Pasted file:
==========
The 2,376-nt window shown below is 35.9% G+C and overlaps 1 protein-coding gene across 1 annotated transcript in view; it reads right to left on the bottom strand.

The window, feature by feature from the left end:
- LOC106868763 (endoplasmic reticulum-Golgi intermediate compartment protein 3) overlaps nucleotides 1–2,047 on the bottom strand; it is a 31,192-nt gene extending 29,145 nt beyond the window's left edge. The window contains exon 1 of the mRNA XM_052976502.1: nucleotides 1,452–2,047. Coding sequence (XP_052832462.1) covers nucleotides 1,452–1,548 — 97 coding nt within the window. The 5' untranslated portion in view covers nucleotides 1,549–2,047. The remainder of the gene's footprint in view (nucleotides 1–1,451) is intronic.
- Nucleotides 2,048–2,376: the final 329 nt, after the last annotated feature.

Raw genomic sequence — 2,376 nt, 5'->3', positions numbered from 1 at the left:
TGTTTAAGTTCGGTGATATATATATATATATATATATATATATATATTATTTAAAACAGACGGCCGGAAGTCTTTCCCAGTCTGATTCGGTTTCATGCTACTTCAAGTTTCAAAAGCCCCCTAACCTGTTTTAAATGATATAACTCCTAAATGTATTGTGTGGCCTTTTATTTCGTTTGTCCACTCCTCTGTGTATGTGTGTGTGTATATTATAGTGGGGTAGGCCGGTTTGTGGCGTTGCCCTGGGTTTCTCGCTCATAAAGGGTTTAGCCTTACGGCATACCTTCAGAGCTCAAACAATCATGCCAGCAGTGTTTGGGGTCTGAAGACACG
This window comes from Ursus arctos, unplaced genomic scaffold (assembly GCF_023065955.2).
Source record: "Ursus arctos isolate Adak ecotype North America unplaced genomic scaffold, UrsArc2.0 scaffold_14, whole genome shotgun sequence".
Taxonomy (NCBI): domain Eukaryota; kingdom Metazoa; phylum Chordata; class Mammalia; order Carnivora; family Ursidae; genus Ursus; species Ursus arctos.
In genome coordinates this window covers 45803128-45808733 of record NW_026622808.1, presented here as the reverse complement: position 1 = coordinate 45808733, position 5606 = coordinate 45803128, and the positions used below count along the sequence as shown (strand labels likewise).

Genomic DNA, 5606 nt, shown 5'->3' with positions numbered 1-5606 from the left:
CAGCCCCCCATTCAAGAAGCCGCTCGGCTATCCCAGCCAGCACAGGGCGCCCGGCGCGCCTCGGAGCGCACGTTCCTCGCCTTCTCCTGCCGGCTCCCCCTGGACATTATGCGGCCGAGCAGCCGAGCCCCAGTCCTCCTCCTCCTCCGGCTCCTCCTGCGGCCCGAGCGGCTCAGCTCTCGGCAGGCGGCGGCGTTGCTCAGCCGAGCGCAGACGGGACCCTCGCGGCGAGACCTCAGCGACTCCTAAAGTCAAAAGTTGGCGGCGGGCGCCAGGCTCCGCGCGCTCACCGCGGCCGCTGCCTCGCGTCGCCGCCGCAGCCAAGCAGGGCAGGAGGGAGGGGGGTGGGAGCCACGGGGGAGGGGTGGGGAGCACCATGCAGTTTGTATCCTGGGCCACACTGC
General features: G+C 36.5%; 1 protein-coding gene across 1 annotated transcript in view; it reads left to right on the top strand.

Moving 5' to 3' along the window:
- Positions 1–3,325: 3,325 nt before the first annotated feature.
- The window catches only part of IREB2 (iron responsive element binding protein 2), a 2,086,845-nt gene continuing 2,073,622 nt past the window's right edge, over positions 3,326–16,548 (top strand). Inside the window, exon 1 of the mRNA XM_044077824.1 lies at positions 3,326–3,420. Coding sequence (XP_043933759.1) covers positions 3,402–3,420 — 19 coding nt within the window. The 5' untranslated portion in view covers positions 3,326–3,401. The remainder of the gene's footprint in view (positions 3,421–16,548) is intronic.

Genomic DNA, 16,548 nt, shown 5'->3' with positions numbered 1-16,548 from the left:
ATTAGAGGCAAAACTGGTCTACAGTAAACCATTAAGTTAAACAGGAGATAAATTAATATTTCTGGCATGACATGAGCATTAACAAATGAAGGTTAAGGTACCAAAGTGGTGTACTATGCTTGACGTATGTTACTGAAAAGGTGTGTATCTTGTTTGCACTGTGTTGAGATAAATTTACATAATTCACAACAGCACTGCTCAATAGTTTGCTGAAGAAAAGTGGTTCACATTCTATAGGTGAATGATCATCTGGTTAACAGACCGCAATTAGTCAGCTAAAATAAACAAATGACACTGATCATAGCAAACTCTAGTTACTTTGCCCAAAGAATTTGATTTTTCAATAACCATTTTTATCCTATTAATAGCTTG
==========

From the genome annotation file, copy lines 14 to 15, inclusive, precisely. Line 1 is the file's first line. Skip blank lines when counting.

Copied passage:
Moving 5' to 3' along the window:
- Positions 1–3,325: 3,325 nt before the first annotated feature.